I am designing a rectifier and need to calculate the efficiency.
I have followed the below procedure:
1. Designed a rectifier using MOSes with RF signal at 865MHz with a load current of 4uA.
2. Simulated the rectifier using transient analysis. I tried to vary the design variable 'v' (Input Voltage amplitude) to monitor the dc voltage.
3. In order to calculate the efficiency, I need to know the ac power and dc power. When I gave input voltage of 450mV (amplitude), I observed the plot of 412mV as dc output. So, my dc power is 4uA * 412mV.
4. Coming to ac power, I did ac analysis by sweeping the design variable 'v' at frequency of 865MHz. Then, in the calculator using Vf and If, I selected the net and node of the voltage source.Then, I selected the "average" function. Am I correct? Will the average of the (V*I) gives the ac power? By doing so, I didn't observe desired plots.
Can you please let me know how to calculate the ac power? Is there any other procedure to do the same? If I have done any mistake in the above procedure,please correct me.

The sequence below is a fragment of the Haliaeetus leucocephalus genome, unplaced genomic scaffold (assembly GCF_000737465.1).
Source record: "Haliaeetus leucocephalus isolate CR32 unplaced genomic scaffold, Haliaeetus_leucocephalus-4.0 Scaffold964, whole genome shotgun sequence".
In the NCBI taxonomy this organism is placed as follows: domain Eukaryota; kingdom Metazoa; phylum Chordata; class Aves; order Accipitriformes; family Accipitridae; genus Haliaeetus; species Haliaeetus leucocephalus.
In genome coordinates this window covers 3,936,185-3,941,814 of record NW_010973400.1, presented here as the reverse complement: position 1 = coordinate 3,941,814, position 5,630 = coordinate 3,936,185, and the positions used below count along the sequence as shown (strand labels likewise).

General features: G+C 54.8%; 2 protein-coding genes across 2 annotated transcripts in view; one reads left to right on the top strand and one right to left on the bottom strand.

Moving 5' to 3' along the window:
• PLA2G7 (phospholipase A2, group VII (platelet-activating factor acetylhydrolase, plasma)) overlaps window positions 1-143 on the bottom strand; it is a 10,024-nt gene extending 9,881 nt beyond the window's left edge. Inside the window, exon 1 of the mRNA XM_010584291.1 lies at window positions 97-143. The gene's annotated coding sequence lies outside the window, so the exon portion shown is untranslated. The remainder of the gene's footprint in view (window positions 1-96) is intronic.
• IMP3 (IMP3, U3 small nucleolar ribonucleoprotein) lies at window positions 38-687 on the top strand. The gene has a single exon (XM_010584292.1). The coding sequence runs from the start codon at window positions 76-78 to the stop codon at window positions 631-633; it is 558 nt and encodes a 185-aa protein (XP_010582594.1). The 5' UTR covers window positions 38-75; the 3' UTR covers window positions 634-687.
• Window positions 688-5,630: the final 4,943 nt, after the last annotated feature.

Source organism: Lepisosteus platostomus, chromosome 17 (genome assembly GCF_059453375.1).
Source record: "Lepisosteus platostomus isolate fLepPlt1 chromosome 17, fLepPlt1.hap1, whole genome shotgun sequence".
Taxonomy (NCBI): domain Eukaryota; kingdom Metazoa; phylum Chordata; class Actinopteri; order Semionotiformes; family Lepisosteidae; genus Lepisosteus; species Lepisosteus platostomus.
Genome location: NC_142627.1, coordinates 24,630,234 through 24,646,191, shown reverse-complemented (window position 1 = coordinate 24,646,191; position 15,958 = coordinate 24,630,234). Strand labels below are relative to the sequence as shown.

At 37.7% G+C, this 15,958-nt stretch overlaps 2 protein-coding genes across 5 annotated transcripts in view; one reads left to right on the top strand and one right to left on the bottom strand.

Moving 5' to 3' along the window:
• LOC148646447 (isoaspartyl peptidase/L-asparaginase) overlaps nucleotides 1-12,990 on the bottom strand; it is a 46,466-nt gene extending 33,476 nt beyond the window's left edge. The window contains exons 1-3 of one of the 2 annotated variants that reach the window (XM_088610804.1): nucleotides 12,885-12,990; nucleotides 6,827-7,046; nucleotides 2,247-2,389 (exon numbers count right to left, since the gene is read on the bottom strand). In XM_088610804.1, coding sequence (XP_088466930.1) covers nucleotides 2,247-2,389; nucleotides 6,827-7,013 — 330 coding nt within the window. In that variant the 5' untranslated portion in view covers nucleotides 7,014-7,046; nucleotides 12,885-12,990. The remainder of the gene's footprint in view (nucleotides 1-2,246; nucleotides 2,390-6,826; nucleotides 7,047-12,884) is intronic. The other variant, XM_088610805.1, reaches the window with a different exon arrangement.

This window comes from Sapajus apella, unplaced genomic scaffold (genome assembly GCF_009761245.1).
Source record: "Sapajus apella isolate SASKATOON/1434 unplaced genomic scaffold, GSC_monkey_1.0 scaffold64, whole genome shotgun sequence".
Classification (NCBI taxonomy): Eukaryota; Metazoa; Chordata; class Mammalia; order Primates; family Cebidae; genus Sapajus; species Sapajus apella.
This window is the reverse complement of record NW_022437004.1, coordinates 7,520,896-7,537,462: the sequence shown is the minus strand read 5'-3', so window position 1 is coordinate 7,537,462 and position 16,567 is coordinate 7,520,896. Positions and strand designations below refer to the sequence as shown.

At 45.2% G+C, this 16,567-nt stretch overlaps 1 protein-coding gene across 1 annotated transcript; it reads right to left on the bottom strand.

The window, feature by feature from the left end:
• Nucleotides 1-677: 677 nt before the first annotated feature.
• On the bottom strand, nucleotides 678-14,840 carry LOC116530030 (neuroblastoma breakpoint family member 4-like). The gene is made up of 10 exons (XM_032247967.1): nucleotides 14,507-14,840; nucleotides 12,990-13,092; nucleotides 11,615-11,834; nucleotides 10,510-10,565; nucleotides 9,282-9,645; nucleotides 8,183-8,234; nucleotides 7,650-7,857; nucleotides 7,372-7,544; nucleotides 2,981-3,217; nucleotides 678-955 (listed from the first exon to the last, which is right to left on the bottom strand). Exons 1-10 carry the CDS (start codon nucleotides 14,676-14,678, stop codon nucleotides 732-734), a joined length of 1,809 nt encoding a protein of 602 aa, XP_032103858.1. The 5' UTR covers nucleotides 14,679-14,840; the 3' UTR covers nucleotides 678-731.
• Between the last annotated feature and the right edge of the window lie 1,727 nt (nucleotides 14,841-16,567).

What should I consider (either rms or average value) of voltage and current while calculating ac and dc power?
When I tried to calculate average dc current, its neither plotting the graph nor showing the value. It says expression is invalid.
Can you please explain how to do so? I am in desperate need of help. Pls folks, post ur suggestions.
First of all, please read the forum guidelines.
I'm not sure what an "ur suggestion" is, but it would help if you actually gave the expressions you tried which didn't work. Also, whether you need to plot rms or average surely depends on which it is that you're trying to measure?
@MicroShab, you need to study up a bit, it looks as if you are trying to cook something up at the last minute. Firstly the AC power also contains a power factor "cos (angle)" which decides how much AC power is being provided. Once you find out the power factor, multiply it with V*I and you'll get AC power. Once you get AC power, you have the DC power already calculated so I assume it might not be difficult for you to find efficiency. Now you might be thinking what is cos (angle), that is something you might have to find from books on electrical circuits and techniques.